I’m not an expert on transportation history, but I think I have enough of the facts straight to make this analogy work. So please bear with me if I stretch the facts in order to make them fit my purpose.
In the early days of this country, transportation was more or less based on the individual; you rode your horse or wagon to get where you needed to go, and to move goods from one place to another. Then came the railroads. These traveled along fixed lines, and were able to carry more people and more cargo at a much greater speed and reliability and at lower cost. And businesses and population centers sprang up along these routes, and many of them prospered as a result of their connection to the railroad lines. In time however, our horses and wagons were replaced by vehicles with internal combustion engines, and we were freed from the limits of the railroad lines. And we built a network of roads and highways to encourage the movement of people and goods at even greater speed and efficiency.
Now, here’s the big difference between these two systems. The railroads were closely controlled by their owners (at least initially), and folks like the Vanderbilts and Goulds made fortunes from them. The roads were publicly owned (though there have been exceptions), typically supported by public funds from tolls or taxes. With railroads, you had to go where they took you, and the content that they delivered was controlled by their owners. The highways existed simply to let people and goods move from here to there in a network of points, and the public entities that owned them didn’t much care what was moved or where it went.
I see parallels in the systems we have now. Cable television and the traditional phone service are like the railroads of old; they are purpose-built for a specific service. The service provider maintains both the physical system and the service, all for the profit of the owners. In contrast, the Internet is like our highway network; built and maintained by a range of entities for the sole purpose of facilitating the movement of data from here to there. The difference from the highway system is that the majority of the entities involved in the Internet are also looking to profit from their activity. But neither network cares much where the content comes from or ends up, or what the content is.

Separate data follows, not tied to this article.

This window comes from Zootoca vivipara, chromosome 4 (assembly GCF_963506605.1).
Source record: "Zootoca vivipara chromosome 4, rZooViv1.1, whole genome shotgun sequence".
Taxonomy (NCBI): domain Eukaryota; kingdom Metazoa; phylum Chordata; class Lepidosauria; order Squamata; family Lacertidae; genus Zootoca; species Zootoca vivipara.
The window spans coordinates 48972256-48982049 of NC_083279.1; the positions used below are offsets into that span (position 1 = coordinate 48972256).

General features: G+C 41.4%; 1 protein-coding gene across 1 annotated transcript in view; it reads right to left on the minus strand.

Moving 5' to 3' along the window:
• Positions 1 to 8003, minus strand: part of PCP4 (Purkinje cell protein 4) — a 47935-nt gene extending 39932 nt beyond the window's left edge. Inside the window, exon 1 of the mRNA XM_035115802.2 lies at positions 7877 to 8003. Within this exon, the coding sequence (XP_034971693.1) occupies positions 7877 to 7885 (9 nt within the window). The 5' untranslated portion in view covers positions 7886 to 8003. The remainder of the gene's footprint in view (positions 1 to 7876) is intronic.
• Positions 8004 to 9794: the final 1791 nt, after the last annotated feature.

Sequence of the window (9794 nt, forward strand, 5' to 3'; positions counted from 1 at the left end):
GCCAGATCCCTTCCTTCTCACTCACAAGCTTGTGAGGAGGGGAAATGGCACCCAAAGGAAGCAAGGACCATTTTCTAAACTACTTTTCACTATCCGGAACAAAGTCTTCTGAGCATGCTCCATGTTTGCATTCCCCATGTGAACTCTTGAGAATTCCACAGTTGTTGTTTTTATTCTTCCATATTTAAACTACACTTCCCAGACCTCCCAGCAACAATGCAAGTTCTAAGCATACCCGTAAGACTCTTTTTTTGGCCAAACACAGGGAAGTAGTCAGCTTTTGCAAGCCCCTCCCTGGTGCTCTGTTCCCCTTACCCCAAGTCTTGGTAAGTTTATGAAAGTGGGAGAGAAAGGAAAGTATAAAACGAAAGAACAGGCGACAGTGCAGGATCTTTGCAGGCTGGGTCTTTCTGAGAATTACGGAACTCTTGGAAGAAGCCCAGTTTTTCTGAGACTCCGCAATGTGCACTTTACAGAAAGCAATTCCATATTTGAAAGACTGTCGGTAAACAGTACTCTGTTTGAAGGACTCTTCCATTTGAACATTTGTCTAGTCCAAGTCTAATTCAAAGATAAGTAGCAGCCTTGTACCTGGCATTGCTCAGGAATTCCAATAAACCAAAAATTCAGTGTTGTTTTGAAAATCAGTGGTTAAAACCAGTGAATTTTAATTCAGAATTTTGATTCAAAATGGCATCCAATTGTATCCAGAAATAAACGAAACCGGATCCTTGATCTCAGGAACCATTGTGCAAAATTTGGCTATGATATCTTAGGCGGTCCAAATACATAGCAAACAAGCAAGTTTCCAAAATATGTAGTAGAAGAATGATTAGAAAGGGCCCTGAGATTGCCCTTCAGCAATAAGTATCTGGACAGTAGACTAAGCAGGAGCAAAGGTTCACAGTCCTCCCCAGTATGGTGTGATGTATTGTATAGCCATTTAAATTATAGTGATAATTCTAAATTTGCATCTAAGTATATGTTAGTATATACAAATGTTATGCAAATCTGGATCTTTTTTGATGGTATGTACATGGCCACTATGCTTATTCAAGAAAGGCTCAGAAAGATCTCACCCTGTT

And here lies the problem for the cable companies. They are transitioning into becoming the providers of broadband Internet access. For now, they are in a conflicted position where they are trying to protect the access to their content (the TV programming that they provide) while trying to offer their customers high-speed access to all the content that the Internet has to offer. In short, they are trying to run access to a highway system as if it were a railroad. In my opinion, they won’t succeed.
Before long, the content will become completely separated from the delivery medium, and consumers will be free to choose which physical (or wireless) network they want to connect to in order to gain access to the Internet and its content. They will also have even more choices for free (Hulu, YouTube) and fee-based (Netflix, Hulu Plus, Amazon Video on Demand) video and movie content that they can access over this connection. The cable company will become a conduit for information as a utility, just like water or electricity. (And keep in mind that the electric company could also become a competitor to provide broadband connections; after all, they also have a physical infrastructure already in place that reaches almost every home.)
This is not a change that will take place overnight, but I believe that it will happen and that the signs of this shift are already present.
Posted by Alfred Poor, May 5, 2011 6:00 AM
About Alfred PoorAlfred Poor is a well-known display industry expert, who writes the daily HDTV Almanac. He wrote for PC Magazine for more than 20 years, and now is focusing on the home entertainment and home networking markets.